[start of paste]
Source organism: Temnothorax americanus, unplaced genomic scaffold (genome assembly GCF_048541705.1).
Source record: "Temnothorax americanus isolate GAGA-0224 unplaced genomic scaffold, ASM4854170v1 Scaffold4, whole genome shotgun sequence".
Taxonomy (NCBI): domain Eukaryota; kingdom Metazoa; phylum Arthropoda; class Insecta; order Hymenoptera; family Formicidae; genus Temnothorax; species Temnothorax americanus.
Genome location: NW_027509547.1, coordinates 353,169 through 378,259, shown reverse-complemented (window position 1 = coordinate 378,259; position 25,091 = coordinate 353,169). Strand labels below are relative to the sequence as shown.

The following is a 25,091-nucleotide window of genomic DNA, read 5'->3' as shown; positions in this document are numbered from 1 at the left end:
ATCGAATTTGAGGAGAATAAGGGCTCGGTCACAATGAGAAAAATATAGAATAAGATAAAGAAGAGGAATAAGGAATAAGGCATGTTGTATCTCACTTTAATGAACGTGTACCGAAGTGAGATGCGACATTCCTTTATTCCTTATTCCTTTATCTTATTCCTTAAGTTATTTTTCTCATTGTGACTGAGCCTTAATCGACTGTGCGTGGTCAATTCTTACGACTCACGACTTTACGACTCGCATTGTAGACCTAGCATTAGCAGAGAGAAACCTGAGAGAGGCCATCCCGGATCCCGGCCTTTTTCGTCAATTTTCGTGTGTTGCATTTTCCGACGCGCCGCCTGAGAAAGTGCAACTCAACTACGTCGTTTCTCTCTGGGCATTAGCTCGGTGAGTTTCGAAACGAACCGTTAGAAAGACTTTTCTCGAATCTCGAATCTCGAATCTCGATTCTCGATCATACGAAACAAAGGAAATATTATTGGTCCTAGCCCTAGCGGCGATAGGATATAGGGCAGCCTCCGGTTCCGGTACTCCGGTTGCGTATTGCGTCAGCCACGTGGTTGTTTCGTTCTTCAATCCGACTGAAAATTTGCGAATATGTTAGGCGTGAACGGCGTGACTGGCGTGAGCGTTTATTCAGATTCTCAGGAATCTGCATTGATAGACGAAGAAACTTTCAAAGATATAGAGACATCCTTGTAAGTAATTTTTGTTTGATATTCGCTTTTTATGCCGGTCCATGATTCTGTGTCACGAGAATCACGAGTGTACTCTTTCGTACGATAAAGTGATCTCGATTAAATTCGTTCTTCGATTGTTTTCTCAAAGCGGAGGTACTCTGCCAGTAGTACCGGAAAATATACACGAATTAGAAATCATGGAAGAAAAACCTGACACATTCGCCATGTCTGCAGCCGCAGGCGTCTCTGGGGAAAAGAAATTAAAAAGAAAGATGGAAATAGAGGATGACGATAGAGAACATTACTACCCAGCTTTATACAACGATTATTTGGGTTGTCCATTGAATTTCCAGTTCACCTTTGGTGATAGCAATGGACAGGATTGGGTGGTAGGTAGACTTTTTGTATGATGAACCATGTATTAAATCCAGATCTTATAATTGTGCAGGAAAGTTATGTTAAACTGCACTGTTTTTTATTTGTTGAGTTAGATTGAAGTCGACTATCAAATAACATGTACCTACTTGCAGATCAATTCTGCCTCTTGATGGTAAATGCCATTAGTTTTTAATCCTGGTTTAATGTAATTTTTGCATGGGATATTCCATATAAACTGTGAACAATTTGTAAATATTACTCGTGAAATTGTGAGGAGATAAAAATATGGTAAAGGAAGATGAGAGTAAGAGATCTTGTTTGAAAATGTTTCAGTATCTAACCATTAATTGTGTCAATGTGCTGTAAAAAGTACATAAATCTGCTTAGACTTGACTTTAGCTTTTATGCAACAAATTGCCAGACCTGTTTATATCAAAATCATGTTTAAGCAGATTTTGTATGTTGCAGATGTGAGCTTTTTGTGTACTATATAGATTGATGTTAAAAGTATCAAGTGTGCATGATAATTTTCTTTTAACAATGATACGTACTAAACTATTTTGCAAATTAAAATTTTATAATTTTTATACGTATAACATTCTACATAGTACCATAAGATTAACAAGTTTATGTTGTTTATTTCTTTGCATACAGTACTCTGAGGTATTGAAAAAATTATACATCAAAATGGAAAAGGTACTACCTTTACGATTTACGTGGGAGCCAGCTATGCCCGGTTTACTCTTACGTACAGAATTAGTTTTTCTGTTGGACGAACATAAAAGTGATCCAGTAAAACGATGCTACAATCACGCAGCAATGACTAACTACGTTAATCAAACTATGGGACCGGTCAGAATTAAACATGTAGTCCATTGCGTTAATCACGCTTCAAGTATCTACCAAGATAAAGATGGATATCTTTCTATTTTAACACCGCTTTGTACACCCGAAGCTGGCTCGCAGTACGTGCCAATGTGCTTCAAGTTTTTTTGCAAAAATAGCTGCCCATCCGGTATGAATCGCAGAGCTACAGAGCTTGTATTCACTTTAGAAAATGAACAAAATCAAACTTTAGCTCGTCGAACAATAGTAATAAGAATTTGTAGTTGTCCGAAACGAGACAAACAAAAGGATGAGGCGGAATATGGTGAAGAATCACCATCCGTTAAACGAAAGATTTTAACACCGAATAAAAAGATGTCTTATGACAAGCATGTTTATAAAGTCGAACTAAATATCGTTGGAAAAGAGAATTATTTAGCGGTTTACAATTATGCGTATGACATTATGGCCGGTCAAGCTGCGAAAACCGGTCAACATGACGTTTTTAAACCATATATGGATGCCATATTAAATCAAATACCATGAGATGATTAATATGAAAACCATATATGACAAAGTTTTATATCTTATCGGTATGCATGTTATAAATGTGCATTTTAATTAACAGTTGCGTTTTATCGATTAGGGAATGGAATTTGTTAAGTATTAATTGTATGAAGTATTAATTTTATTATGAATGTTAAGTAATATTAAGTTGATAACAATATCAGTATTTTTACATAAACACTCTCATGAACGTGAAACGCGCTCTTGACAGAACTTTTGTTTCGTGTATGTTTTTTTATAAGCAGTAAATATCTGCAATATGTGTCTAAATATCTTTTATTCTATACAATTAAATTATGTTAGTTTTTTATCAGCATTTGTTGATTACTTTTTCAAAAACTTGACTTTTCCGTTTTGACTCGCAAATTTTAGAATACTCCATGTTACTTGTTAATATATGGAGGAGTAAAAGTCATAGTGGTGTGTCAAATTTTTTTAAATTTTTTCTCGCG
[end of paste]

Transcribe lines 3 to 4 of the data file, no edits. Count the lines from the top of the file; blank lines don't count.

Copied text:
Taxonomy (NCBI): domain Eukaryota; kingdom Metazoa; phylum Arthropoda; class Insecta; order Hymenoptera; family Formicidae; genus Temnothorax; species Temnothorax americanus.
Genome location: NW_027509547.1, coordinates 353,169 through 378,259, shown reverse-complemented (window position 1 = coordinate 378,259; position 25,091 = coordinate 353,169). Strand labels below are relative to the sequence as shown.